I was attempting to get the E field of a disc with radius b--aka integrating from radius of 0 to b, but I don't think that's right. I'm confused by what you mean by "the general expression as a function of a and b." I don't understand how I can get a and b in the same equation...
From the E = k...
Ok so if I use E = k ∫(σ/b²) dA (from kq/r2 and Guass' Law using r=b) where dA=dθdb and θ is the angle between the point z and a point along radius a, I can differentiate it from a →b and from θ=0→360°. Is that what you mean?
Homework Statement
A washer made of nonconducting material lies in the x − y plane, with the center at the coordinate origin. The washer has an inner radius a and an outer radius b (so it looks like a disk of radius b with a concentric circular cut-out of radius a). The surface of the washer is...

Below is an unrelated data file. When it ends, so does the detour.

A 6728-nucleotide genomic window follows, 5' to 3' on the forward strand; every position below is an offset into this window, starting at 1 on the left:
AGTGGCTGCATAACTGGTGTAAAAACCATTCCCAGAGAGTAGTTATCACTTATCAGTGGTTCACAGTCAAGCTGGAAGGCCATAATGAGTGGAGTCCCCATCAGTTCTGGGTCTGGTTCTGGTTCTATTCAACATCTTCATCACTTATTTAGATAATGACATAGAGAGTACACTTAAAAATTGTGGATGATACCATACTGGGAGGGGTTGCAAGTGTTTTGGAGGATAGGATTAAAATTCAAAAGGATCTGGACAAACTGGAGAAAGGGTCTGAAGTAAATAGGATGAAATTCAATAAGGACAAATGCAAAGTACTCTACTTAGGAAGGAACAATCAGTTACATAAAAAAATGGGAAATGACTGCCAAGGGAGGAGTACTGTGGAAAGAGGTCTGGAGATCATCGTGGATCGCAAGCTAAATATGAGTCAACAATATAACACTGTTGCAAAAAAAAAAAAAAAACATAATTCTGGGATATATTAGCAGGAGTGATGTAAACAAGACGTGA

Homework Statement
In a loop-the-loop ride a car goes around a vertical, circular loop at a constant speed. The car has a mass m = 260 kg and moves with speed v = 15 m/s. The loop-the-loop has a radius of R = 10 m. What is the minimum speed of the car so that it stays in contact with the track...
The forces acting on the top crate are the force of friction from the bottom crate, the force of gravity downward, and the normal force upward, correct? So the sum of the forces in the horizontal direction would be... only the force of friction?
Alright so I used Ffr=μm1g using μk=0.63 and got Ffr=(0.63)(20 kg)(9.8 m/s2) = 123.48 N
This would be the force of friction acting on the top crate, so would I then use Ffr=Ft-Fnet to find the Fnet, the sum of the forces acting on the top crate? I don't see another way to incorporate the new tension
Homework Statement
Two wooden crates rest on top of one another. The smaller top crate has a mass of m1 = 20 kg and the larger bottom crate has a mass of m2 = 80 kg. There is NO friction between the crate and the floor, but the coefficient of static friction between the two crates is μs = 0.79...